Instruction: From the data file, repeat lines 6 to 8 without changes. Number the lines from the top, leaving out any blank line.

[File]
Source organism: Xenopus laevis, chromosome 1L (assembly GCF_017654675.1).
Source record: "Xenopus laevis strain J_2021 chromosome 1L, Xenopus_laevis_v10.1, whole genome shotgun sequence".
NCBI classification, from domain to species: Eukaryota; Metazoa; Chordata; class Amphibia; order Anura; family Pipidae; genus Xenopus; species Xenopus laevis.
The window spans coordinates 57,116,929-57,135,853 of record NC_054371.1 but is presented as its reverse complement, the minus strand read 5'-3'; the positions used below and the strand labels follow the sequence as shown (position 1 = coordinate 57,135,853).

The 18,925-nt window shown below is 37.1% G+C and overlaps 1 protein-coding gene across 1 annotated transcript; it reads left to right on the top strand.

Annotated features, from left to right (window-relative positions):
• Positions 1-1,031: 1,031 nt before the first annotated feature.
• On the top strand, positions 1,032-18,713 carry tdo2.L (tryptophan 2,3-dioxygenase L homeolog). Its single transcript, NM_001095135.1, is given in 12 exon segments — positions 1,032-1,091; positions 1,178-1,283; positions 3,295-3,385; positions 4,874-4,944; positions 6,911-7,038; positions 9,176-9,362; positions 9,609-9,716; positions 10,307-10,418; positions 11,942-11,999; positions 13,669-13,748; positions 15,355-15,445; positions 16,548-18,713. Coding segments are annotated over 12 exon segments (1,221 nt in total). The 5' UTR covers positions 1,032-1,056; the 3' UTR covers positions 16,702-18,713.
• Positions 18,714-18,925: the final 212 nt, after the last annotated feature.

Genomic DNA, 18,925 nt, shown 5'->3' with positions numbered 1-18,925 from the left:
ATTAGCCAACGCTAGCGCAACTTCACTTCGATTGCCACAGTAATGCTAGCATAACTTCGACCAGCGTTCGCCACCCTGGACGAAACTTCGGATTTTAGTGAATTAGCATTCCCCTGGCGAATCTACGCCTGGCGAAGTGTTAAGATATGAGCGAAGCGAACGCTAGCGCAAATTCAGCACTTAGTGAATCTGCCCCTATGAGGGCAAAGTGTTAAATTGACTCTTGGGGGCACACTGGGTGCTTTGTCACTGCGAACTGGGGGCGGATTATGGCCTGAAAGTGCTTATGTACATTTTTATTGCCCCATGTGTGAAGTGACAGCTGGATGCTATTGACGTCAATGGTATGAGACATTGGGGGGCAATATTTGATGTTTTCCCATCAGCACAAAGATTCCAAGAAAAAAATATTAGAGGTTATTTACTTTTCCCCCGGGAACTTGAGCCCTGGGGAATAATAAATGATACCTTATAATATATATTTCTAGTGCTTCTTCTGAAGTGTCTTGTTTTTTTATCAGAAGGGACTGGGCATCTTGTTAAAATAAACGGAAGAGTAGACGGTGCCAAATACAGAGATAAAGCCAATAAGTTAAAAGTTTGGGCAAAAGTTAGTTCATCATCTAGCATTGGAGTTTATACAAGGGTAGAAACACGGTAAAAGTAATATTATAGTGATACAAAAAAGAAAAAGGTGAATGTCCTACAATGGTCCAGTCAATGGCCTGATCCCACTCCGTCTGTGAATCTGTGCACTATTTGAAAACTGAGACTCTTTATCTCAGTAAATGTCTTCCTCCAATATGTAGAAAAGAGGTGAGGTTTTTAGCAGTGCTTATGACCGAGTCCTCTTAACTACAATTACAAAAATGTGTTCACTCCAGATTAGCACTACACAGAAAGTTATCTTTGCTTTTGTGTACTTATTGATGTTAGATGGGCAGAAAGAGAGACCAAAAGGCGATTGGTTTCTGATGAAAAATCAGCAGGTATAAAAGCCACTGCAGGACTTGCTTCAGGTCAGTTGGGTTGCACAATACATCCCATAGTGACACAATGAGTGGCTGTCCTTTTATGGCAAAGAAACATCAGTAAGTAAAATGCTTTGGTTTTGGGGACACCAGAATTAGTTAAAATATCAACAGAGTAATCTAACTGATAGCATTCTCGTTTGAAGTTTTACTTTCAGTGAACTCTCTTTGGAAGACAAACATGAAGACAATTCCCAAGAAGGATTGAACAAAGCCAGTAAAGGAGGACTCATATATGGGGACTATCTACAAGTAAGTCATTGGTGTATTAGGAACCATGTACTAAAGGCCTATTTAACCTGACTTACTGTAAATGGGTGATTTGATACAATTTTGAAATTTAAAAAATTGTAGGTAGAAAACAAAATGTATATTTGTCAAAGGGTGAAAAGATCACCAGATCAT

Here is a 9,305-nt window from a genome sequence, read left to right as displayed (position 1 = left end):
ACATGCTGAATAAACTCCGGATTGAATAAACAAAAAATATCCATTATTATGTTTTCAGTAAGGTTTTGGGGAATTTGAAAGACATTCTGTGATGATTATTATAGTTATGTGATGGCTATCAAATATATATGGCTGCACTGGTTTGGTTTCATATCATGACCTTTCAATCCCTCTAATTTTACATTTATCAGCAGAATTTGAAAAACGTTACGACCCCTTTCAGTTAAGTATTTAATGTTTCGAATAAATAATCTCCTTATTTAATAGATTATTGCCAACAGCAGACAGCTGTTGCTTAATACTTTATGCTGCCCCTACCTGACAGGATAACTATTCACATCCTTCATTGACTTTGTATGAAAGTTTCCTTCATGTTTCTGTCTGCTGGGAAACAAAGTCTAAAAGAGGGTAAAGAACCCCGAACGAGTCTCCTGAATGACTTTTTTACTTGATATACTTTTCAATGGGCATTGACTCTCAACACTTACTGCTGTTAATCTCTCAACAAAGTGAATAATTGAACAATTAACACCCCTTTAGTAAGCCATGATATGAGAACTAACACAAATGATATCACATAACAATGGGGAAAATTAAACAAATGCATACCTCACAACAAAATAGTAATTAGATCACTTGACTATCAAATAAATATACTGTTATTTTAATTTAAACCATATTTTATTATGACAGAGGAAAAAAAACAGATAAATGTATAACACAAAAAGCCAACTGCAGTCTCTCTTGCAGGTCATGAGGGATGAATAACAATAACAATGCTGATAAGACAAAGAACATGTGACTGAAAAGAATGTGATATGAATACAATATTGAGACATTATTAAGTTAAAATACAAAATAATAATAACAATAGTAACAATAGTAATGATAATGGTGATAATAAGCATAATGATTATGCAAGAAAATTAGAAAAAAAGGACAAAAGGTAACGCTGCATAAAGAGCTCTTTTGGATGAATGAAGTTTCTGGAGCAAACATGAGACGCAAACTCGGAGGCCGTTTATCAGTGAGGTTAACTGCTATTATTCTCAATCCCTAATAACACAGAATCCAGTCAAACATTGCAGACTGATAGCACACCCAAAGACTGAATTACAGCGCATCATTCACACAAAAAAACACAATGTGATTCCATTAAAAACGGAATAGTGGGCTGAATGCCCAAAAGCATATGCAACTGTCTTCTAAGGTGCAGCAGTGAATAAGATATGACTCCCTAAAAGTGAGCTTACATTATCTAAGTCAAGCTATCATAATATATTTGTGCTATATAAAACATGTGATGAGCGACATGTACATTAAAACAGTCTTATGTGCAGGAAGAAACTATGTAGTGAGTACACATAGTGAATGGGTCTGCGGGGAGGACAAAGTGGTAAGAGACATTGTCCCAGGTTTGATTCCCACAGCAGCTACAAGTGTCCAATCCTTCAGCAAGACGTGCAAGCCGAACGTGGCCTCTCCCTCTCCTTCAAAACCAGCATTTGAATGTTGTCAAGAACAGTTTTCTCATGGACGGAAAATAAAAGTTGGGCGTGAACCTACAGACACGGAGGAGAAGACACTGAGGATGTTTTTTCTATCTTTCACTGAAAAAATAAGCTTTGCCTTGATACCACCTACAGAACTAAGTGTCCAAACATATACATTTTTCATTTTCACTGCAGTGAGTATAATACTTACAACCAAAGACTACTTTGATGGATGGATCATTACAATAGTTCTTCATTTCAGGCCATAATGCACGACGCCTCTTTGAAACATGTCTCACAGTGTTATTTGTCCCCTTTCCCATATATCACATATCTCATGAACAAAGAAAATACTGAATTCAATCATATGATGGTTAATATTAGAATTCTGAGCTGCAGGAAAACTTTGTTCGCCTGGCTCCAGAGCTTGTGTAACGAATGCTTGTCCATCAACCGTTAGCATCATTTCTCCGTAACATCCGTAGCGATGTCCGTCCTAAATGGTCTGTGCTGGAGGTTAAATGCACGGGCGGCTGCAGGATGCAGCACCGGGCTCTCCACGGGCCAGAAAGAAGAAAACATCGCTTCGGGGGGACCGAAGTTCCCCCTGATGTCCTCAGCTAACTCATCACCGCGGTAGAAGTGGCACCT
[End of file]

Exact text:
Annotated features, from left to right (window-relative positions):
• Positions 1-1,031: 1,031 nt before the first annotated feature.
• On the top strand, positions 1,032-18,713 carry tdo2.L (tryptophan 2,3-dioxygenase L homeolog). Its single transcript, NM_001095135.1, is given in 12 exon segments — positions 1,032-1,091; positions 1,178-1,283; positions 3,295-3,385; positions 4,874-4,944; positions 6,911-7,038; positions 9,176-9,362; positions 9,609-9,716; positions 10,307-10,418; positions 11,942-11,999; positions 13,669-13,748; positions 15,355-15,445; positions 16,548-18,713. Coding segments are annotated over 12 exon segments (1,221 nt in total). The 5' UTR covers positions 1,032-1,056; the 3' UTR covers positions 16,702-18,713.